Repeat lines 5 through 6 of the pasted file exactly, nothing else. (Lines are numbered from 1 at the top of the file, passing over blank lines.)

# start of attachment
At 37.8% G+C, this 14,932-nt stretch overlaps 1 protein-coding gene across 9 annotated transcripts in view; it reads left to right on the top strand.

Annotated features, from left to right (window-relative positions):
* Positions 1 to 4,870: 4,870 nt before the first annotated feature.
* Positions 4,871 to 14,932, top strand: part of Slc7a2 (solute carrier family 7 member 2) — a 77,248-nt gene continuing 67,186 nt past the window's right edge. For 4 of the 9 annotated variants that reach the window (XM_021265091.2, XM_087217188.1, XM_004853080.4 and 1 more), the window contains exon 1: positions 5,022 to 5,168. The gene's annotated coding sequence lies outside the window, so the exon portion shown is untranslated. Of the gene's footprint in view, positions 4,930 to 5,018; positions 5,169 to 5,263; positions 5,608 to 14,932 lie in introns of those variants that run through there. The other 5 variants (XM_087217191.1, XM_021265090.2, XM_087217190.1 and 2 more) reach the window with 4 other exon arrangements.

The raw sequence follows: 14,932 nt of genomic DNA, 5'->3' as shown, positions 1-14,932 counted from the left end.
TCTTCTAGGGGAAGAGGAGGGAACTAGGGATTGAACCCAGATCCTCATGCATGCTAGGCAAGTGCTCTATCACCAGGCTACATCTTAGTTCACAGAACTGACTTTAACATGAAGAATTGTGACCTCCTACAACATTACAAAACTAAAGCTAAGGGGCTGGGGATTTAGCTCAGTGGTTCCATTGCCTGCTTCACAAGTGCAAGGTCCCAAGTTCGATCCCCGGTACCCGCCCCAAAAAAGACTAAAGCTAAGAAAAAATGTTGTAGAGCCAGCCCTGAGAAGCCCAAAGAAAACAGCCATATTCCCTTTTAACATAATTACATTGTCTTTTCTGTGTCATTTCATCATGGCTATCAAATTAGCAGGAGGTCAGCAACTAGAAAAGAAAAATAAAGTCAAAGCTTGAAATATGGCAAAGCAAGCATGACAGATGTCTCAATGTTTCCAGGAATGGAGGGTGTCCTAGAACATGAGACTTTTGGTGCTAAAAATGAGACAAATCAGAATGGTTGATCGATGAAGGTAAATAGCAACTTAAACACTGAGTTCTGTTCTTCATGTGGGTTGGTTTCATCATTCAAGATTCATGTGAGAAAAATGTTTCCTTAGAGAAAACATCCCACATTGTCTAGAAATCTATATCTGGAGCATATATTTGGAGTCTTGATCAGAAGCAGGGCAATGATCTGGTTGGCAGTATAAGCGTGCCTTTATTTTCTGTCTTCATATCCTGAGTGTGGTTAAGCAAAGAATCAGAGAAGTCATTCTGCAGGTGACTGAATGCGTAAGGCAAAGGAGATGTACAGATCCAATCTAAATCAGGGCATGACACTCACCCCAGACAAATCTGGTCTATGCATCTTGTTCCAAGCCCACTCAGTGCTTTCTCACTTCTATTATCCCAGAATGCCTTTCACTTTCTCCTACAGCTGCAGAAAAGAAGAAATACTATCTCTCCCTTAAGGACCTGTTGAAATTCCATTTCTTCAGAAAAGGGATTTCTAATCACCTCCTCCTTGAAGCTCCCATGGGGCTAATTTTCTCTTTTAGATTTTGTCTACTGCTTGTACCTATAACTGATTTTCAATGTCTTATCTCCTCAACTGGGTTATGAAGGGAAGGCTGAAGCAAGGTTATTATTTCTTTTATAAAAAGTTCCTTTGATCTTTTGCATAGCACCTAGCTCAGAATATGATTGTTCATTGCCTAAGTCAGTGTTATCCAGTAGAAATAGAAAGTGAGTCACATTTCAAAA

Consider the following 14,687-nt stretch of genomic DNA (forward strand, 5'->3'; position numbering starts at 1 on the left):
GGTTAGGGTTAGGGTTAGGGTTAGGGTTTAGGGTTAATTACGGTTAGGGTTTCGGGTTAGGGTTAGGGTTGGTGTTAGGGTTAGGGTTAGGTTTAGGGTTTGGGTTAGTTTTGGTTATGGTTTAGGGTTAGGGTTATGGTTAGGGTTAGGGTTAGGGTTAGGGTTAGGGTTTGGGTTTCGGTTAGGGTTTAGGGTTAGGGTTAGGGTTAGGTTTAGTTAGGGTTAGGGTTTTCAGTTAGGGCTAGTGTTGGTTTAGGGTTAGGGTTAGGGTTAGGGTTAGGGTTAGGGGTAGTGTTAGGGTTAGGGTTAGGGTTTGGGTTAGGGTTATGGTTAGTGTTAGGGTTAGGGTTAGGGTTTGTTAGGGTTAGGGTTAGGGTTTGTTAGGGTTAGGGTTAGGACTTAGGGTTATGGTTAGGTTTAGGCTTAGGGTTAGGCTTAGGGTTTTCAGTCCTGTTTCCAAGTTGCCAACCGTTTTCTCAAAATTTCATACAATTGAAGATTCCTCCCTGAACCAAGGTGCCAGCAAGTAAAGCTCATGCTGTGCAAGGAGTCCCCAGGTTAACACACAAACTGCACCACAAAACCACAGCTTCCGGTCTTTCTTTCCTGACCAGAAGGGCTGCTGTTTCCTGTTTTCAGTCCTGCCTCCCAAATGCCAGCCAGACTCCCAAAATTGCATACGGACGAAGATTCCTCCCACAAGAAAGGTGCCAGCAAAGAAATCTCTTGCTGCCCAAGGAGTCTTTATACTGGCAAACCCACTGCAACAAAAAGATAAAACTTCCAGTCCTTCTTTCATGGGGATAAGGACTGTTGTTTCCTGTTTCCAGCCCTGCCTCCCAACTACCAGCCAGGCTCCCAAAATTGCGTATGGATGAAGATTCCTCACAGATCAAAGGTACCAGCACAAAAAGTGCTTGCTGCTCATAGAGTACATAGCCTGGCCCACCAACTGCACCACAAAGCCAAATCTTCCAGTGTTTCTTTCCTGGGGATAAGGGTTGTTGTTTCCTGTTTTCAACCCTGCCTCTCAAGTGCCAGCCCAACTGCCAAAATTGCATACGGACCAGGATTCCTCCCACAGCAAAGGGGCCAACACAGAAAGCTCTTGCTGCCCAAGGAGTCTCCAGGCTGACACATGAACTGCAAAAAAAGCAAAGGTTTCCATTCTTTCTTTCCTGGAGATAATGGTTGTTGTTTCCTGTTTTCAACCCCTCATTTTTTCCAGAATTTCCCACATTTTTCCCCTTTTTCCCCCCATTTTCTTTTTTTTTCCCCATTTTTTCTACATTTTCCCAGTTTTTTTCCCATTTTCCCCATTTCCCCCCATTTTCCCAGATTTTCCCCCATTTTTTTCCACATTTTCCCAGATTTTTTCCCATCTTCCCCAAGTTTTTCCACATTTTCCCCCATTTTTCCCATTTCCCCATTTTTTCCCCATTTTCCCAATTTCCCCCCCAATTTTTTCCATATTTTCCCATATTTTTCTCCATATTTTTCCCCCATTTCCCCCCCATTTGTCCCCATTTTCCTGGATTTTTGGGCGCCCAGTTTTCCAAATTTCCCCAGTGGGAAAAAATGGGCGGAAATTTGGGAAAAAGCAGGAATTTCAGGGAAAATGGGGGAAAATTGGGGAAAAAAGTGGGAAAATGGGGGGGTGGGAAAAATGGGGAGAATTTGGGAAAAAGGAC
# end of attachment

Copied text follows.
The raw sequence follows: 14,932 nt of genomic DNA, 5'->3' as shown, positions 1-14,932 counted from the left end.
TCTTCTAGGGGAAGAGGAGGGAACTAGGGATTGAACCCAGATCCTCATGCATGCTAGGCAAGTGCTCTATCACCAGGCTACATCTTAGTTCACAGAACTGACTTTAACATGAAGAATTGTGACCTCCTACAACATTACAAAACTAAAGCTAAGGGGCTGGGGATTTAGCTCAGTGGTTCCATTGCCTGCTTCACAAGTGCAAGGTCCCAAGTTCGATCCCCGGTACCCGCCCCAAAAAAGACTAAAGCTAAGAAAAAATGTTGTAGAGCCAGCCCTGAGAAGCCCAAAGAAAACAGCCATATTCCCTTTTAACATAATTACATTGTCTTTTCTGTGTCATTTCATCATGGCTATCAAATTAGCAGGAGGTCAGCAACTAGAAAAGAAAAATAAAGTCAAAGCTTGAAATATGGCAAAGCAAGCATGACAGATGTCTCAATGTTTCCAGGAATGGAGGGTGTCCTAGAACATGAGACTTTTGGTGCTAAAAATGAGACAAATCAGAATGGTTGATCGATGAAGGTAAATAGCAACTTAAACACTGAGTTCTGTTCTTCATGTGGGTTGGTTTCATCATTCAAGATTCATGTGAGAAAAATGTTTCCTTAGAGAAAACATCCCACATTGTCTAGAAATCTATATCTGGAGCATATATTTGGAGTCTTGATCAGAAGCAGGGCAATGATCTGGTTGGCAGTATAAGCGTGCCTTTATTTTCTGTCTTCATATCCTGAGTGTGGTTAAGCAAAGAATCAGAGAAGTCATTCTGCAGGTGACTGAATGCGTAAGGCAAAGGAGATGTACAGATCCAATCTAAATCAGGGCATGACACTCACCCCAGACAAATCTGGTCTATGCATCTTGTTCCAAGCCCACTCAGTGCTTTCTCACTTCTATTATCCCAGAATGCCTTTCACTTTCTCCTACAGCTGCAGAAAAGAAGAAATACTATCTCTCCCTTAAGGACCTGTTGAAATTCCATTTCTTCAGAAAAGGGATTTCTAATCACCTCCTCCTTGAAGCTCCCATGGGGCTAATTTTCTCTTTTAGATTTTGTCTACTGCTTGTACCTATAACTGATTTTCAATGTCTTATCTCCTCAACTGGGTTATGAAGGGAAGGCTGAAGCAAGGTTATTATTTCTTTTATAAAAAGTTCCTTTGATCTTTTGCATAGCACCTAGCTCAGAATATGATTGTTCATTGCCTAAGTCAGTGTTATCCAGTAGAAATAGAAAGTGAGTCACATTTCAAAA